One of the cool things about being an author is you get to know other authors. Sometimes, if you’re really nice to those other authors, they let you read things that haven’t been released yet. This is the case with Tom Julian’s Timberwolf. If all goes as planned and my evil schemes come to fruition I’ll be able to say I had the first blog review of the first book of someone who’s probably going to become a big name in Sci-Fi in coming years.
Excuse me whilst I twirl my mustache evilly.
The Timberwolf in the title refers to the main character of the book, a straight-forward guy named Timberwolf Velez. He’s a fighter, a straight-shooter, and a guy with a big damned spider stuck in his head. It’s hard to not like Timberwolf, or at the very least respect him.
In the future, as humanity finally got off its collective butt and started out for the stars, we discovered that we were not the only sentient life in the galaxy. We took our tools, our petty worries, our warlike nature, and – perhaps worst of all – our religious beliefs out among the stars with us. When we encountered alien life we found it was incompatible with our religious views. How can God have created us in his image and also created giant mind-bending spiders in his image? Someone, it would seem, is lying and those guys over there look pretty freaky so they must be the ones that need to go.
Religious dogma being what it is, we exterminated (or attempted to exterminate) every bit of sentient life we came across on the grounds that God meant for that happen. This is the backdrop to Timberwolf. The story takes place after humanity has mopped the floor with almost everyone except the Arnok (the aforementioned spiders). True to the best science fiction stories, Timberwolf has a human heart; it’s not about the combat suits or space ships, it’s about the people and their motivations for doing what they do. Like all good sci-fi, the bad guys trend more toward morally ambiguous than flat-out evil and the good guys are only slightly less morally ambiguous. This gives us a well-rounded cast of characters that you can actually relate to. Even the giant spider is relatable (for those of you not terrified by the thought of giant mind-controlling spiders).
The downside to all that war is there are people out there who want to continue it and will do anything in their power to finally get rid of the mote in God’s eye (the giant spiders). There are groups who only want money and power, a group who will stop at nothing to prevent another war, and our good friend Timberwolf Velez, who just wants the spider out of his head.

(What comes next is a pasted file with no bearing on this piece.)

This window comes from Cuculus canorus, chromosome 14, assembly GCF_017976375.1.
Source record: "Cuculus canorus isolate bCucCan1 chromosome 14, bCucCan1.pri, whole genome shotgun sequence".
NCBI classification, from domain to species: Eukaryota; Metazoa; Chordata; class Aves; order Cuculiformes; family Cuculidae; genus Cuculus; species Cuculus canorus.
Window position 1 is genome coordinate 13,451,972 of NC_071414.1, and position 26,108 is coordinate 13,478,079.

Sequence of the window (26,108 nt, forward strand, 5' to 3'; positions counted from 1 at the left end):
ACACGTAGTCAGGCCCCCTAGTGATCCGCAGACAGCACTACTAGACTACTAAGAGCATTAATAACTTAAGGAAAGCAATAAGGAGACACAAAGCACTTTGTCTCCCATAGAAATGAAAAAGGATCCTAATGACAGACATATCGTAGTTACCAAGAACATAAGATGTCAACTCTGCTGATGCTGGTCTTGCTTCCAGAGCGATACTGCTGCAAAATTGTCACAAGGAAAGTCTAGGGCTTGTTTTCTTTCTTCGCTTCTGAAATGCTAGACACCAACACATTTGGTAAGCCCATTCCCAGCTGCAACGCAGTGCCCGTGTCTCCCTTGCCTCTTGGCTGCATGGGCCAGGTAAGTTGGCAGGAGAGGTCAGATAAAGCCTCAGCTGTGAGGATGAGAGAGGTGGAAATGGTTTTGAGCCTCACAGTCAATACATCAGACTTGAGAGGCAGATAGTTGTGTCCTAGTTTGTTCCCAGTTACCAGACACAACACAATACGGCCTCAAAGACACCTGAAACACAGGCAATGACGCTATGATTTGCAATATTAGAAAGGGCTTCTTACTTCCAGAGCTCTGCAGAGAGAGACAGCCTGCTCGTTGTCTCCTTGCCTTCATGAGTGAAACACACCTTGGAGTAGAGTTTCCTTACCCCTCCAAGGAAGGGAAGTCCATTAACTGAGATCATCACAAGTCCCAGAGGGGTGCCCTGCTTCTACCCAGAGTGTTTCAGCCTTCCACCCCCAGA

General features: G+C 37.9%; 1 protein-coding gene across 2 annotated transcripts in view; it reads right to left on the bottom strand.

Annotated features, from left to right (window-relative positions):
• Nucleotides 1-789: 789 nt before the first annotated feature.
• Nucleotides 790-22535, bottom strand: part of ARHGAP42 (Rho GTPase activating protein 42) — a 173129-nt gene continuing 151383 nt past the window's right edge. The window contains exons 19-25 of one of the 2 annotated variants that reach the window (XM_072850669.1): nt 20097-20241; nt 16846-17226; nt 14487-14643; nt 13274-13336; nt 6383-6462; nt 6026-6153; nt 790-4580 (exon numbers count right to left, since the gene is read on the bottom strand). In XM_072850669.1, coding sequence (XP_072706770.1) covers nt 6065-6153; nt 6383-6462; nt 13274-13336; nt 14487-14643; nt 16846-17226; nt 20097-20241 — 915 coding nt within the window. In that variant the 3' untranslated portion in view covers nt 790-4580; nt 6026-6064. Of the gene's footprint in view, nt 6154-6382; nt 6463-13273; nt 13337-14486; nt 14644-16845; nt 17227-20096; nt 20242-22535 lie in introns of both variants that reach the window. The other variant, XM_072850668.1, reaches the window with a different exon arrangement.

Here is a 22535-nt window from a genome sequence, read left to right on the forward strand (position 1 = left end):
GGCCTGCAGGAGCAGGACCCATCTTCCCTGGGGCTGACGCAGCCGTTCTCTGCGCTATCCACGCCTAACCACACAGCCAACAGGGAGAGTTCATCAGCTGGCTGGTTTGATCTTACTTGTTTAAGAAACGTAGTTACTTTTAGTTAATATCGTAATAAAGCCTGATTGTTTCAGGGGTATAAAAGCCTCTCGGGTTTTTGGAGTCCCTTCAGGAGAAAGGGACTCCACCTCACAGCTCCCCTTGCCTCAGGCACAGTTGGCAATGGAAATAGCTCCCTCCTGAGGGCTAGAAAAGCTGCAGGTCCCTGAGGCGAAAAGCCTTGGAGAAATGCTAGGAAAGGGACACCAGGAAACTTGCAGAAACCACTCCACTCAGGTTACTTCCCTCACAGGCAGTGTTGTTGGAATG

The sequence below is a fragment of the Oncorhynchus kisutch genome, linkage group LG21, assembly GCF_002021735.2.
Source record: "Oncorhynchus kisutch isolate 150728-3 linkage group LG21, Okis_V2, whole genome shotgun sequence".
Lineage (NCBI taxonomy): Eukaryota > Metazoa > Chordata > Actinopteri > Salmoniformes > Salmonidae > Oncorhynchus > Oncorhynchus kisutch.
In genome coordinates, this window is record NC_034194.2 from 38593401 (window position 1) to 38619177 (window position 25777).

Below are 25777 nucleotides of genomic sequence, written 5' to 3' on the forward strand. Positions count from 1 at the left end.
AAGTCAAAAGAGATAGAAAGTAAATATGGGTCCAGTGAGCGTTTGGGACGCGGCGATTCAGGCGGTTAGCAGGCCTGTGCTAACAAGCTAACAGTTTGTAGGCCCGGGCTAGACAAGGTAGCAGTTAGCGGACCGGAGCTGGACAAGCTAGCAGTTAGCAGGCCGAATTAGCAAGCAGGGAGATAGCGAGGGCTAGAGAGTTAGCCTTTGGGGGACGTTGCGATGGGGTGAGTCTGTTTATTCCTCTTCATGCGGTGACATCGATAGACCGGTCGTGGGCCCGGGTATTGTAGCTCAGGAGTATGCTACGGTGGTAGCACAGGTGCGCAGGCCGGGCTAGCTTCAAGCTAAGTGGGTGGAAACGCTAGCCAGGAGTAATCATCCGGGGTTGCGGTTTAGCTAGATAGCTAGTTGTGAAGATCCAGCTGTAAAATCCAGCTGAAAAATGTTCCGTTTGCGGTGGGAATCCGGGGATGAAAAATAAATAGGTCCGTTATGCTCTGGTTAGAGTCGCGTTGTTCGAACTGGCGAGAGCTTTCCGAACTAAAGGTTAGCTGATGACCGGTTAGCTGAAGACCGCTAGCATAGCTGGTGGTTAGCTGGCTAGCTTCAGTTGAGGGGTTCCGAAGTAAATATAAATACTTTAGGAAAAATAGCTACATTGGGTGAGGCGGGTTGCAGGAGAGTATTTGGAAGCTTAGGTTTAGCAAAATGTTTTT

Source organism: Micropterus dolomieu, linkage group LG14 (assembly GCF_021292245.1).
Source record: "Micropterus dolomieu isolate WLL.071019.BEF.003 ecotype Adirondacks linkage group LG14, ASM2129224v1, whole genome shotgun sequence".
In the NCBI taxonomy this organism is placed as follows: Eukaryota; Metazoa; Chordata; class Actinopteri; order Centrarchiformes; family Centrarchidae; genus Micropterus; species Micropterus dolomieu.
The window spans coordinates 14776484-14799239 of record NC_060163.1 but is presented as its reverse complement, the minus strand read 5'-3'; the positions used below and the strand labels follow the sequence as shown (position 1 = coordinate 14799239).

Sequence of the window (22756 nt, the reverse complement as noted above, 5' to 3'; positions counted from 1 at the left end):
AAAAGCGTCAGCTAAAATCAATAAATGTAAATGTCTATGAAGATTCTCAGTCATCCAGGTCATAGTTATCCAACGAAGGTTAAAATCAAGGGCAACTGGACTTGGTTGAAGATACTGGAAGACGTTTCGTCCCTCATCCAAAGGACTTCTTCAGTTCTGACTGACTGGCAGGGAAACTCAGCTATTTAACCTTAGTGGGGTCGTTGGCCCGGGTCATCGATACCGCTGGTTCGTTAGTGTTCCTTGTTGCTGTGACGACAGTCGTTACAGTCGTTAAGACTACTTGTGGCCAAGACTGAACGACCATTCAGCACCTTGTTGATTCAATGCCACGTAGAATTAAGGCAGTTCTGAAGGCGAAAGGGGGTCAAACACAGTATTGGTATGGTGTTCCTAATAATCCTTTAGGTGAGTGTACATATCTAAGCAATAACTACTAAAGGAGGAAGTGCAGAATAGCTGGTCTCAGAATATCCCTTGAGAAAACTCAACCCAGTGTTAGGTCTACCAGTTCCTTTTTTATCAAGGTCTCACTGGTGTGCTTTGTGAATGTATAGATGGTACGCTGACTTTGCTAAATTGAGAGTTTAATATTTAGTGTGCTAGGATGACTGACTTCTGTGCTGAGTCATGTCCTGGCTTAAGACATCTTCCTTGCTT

There are some seriously big themes covered in this novel, and they’re covered well. Religion takes a couple shots on the nose, as do regular human greed, and our tendency to attempt to justify our horrible actions through flimsy excuses. There is one serious shot across the bow of religious dogmatism that comes toward the end of the novel as the antagonist (who himself is actually relatable, too) is watching the events he conspired to create unfold in ways he didn’t anticipate, but you’ll just have to read the novel to see what I’m talking about. It’s a moment that is uplifting and soul crushing all at the same time, a perfect single line.
Timberwolf will be released August 20, 2015. Be sure to get a copy.
“Humanity has expanded beyond the borders of Earth into the far reaches of space. Human ingenuity has also expanded—as well as its theology.
On one side of an interplanetary war: a new religious order, dedicated to the expansion of human enlightenment. On another side, loosely connected to the order but hardly on the same page: the military, dedicated to the expansion of human influence.
And then there are the aliens. Worlds beyond understanding. Planets beyond comprehension. Forces which represent threats that cannot be calculated, and so must be eliminated.
Timberwolf is a soldier with too many voices in his head. Gray is a bishop with grander ambitions than his church. Highland is a planet run entirely by artificial intelligence—all of these factors point to the same conclusion: God has a story for everyone—or so the scripture of the day says.
This story is just beginning.”
Get it here (on or after August 20, 2015)